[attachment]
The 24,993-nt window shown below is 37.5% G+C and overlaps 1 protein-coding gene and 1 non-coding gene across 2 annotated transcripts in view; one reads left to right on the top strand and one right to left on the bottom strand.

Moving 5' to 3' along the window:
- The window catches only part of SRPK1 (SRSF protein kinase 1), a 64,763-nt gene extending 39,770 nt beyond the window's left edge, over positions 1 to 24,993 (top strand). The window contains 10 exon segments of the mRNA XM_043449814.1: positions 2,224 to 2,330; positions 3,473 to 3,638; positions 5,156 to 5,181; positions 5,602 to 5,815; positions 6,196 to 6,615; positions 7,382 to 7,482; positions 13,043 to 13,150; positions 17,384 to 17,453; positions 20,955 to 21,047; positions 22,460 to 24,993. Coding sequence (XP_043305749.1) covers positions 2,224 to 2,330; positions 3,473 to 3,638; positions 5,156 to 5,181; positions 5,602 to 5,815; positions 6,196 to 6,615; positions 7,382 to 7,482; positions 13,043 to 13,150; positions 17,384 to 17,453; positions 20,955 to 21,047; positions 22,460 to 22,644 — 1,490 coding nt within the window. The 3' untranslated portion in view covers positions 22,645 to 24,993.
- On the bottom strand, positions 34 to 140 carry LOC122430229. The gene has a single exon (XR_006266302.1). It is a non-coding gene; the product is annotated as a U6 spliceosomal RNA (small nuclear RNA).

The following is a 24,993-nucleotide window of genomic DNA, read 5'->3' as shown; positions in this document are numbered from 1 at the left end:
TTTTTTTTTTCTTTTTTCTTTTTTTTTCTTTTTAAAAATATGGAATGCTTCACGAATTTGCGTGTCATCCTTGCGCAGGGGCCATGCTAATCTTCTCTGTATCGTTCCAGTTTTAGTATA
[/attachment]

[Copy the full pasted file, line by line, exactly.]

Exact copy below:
The 24,993-nt window shown below is 37.5% G+C and overlaps 1 protein-coding gene and 1 non-coding gene across 2 annotated transcripts in view; one reads left to right on the top strand and one right to left on the bottom strand.

Moving 5' to 3' along the window:
- The window catches only part of SRPK1 (SRSF protein kinase 1), a 64,763-nt gene extending 39,770 nt beyond the window's left edge, over positions 1 to 24,993 (top strand). The window contains 10 exon segments of the mRNA XM_043449814.1: positions 2,224 to 2,330; positions 3,473 to 3,638; positions 5,156 to 5,181; positions 5,602 to 5,815; positions 6,196 to 6,615; positions 7,382 to 7,482; positions 13,043 to 13,150; positions 17,384 to 17,453; positions 20,955 to 21,047; positions 22,460 to 24,993. Coding sequence (XP_043305749.1) covers positions 2,224 to 2,330; positions 3,473 to 3,638; positions 5,156 to 5,181; positions 5,602 to 5,815; positions 6,196 to 6,615; positions 7,382 to 7,482; positions 13,043 to 13,150; positions 17,384 to 17,453; positions 20,955 to 21,047; positions 22,460 to 22,644 — 1,490 coding nt within the window. The 3' untranslated portion in view covers positions 22,645 to 24,993.
- On the bottom strand, positions 34 to 140 carry LOC122430229. The gene has a single exon (XR_006266302.1). It is a non-coding gene; the product is annotated as a U6 spliceosomal RNA (small nuclear RNA).

The following is a 24,993-nucleotide window of genomic DNA, read 5'->3' as shown; positions in this document are numbered from 1 at the left end:
TTTTTTTTTTCTTTTTTCTTTTTTTTTCTTTTTAAAAATATGGAATGCTTCACGAATTTGCGTGTCATCCTTGCGCAGGGGCCATGCTAATCTTCTCTGTATCGTTCCAGTTTTAGTATA